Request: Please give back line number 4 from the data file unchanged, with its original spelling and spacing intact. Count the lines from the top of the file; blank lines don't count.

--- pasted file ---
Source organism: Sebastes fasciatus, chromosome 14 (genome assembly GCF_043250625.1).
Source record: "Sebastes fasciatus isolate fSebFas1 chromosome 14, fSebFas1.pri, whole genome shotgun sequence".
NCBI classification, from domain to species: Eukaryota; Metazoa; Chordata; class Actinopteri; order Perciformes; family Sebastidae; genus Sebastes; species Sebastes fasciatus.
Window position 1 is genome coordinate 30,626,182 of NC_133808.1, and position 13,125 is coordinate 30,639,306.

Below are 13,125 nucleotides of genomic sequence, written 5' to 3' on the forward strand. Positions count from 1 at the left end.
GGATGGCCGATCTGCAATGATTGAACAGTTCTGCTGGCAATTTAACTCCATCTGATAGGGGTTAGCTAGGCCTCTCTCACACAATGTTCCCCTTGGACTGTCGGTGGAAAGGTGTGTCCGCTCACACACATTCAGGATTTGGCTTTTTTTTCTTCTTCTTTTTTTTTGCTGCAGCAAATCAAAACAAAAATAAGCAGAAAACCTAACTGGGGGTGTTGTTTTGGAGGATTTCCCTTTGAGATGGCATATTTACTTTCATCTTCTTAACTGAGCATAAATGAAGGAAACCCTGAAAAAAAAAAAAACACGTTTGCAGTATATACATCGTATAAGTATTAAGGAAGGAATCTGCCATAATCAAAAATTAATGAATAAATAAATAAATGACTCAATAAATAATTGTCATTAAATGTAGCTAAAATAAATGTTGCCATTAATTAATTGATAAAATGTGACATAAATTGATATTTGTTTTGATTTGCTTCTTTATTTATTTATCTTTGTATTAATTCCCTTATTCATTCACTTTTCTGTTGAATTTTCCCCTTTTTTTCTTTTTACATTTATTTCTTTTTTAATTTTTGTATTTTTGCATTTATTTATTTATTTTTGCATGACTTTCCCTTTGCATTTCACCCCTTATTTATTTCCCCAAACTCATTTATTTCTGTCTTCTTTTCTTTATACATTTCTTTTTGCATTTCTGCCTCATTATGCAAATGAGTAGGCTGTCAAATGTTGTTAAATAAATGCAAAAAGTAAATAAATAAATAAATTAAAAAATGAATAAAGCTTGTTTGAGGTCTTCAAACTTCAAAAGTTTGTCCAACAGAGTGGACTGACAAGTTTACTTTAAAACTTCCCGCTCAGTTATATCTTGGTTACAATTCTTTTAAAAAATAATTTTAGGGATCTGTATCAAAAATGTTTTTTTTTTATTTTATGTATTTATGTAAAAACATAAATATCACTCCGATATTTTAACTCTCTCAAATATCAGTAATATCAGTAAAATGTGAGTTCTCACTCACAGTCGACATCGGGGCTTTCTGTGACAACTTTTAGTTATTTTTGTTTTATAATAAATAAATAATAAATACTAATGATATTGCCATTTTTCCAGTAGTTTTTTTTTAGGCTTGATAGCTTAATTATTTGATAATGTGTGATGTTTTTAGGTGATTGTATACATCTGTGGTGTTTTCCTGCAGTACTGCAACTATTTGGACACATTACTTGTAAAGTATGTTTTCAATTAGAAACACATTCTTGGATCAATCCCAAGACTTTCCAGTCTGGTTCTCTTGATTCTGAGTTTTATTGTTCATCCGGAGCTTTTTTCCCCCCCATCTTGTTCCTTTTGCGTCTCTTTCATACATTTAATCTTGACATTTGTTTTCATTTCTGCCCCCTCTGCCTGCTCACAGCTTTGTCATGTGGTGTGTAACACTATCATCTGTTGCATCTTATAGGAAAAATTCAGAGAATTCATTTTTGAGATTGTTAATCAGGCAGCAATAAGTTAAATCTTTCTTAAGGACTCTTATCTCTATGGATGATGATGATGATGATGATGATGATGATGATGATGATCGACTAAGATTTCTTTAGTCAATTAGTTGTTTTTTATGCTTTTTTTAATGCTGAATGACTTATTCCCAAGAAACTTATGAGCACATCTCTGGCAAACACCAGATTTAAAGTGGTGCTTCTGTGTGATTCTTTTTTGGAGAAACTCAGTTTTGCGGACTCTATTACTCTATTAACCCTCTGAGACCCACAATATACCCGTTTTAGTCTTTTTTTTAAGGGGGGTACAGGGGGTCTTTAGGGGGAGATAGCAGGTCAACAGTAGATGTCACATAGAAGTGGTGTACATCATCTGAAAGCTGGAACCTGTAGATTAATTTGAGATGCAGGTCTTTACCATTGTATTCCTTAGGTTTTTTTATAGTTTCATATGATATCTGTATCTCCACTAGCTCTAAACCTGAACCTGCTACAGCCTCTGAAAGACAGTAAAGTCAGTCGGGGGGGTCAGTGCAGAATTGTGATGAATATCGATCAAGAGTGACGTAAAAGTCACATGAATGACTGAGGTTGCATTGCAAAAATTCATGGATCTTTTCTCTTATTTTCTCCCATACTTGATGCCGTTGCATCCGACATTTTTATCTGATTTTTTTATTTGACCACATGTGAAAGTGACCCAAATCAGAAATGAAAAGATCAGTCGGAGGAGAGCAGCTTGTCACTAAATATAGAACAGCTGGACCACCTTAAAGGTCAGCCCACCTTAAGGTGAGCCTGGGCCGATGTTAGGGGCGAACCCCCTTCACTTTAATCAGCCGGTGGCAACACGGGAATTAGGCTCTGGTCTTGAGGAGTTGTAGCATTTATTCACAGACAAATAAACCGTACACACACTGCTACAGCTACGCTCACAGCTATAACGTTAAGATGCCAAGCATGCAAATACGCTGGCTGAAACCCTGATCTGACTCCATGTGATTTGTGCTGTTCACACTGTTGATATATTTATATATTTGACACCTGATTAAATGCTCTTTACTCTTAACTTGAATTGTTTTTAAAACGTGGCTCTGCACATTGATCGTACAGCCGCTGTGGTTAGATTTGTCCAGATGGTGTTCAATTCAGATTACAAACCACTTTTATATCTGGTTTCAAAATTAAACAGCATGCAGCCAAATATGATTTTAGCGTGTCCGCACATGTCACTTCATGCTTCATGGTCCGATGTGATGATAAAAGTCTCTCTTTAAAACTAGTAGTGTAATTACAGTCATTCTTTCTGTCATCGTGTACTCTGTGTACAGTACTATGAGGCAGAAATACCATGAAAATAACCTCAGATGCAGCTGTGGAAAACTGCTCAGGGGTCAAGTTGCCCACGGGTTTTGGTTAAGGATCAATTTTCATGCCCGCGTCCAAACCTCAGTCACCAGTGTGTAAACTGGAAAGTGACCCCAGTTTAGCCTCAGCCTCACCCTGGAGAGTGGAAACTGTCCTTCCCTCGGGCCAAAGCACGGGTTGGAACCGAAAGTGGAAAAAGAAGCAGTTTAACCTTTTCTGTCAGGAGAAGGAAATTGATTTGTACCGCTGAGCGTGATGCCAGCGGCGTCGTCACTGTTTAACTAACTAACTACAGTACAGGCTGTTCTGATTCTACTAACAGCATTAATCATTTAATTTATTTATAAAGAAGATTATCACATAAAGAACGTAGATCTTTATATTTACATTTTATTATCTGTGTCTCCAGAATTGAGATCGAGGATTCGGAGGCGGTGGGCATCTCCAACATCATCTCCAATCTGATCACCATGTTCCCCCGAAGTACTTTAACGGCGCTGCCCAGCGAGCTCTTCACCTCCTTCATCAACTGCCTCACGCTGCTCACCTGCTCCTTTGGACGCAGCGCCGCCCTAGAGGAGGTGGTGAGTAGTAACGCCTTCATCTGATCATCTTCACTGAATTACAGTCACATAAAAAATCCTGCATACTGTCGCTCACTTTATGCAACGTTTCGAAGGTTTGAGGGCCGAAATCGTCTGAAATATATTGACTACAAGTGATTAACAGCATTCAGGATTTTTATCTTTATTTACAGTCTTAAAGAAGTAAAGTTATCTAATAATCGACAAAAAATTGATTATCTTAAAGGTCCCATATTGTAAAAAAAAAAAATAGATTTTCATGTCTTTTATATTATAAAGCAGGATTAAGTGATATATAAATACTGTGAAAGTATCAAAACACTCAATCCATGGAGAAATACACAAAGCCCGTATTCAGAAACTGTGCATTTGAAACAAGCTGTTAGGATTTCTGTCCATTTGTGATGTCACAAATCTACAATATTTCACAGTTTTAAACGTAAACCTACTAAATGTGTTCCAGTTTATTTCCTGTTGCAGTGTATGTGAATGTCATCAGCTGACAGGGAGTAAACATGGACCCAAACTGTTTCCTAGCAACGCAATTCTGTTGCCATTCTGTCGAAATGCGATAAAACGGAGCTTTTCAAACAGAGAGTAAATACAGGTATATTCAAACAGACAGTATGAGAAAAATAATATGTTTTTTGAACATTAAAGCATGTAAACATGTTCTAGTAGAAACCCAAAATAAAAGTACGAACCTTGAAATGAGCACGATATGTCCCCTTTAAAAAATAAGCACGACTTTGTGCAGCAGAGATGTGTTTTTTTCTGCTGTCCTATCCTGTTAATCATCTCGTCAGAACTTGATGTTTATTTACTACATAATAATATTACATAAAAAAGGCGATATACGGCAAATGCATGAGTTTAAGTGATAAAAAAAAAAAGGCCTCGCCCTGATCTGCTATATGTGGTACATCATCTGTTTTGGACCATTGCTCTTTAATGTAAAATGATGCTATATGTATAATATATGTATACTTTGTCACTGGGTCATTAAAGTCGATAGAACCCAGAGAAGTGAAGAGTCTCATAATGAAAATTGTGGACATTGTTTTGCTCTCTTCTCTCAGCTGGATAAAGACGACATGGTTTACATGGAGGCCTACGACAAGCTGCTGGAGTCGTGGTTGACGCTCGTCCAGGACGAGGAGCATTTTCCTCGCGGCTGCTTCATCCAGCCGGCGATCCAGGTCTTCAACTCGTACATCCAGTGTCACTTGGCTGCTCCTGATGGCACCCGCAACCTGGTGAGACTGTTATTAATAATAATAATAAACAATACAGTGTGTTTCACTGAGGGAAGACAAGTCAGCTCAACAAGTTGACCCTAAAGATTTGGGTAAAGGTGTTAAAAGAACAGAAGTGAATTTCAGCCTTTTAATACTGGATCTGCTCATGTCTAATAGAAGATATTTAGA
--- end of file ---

Window position 1 is genome coordinate 30,626,182 of NC_133808.1, and position 13,125 is coordinate 30,639,306.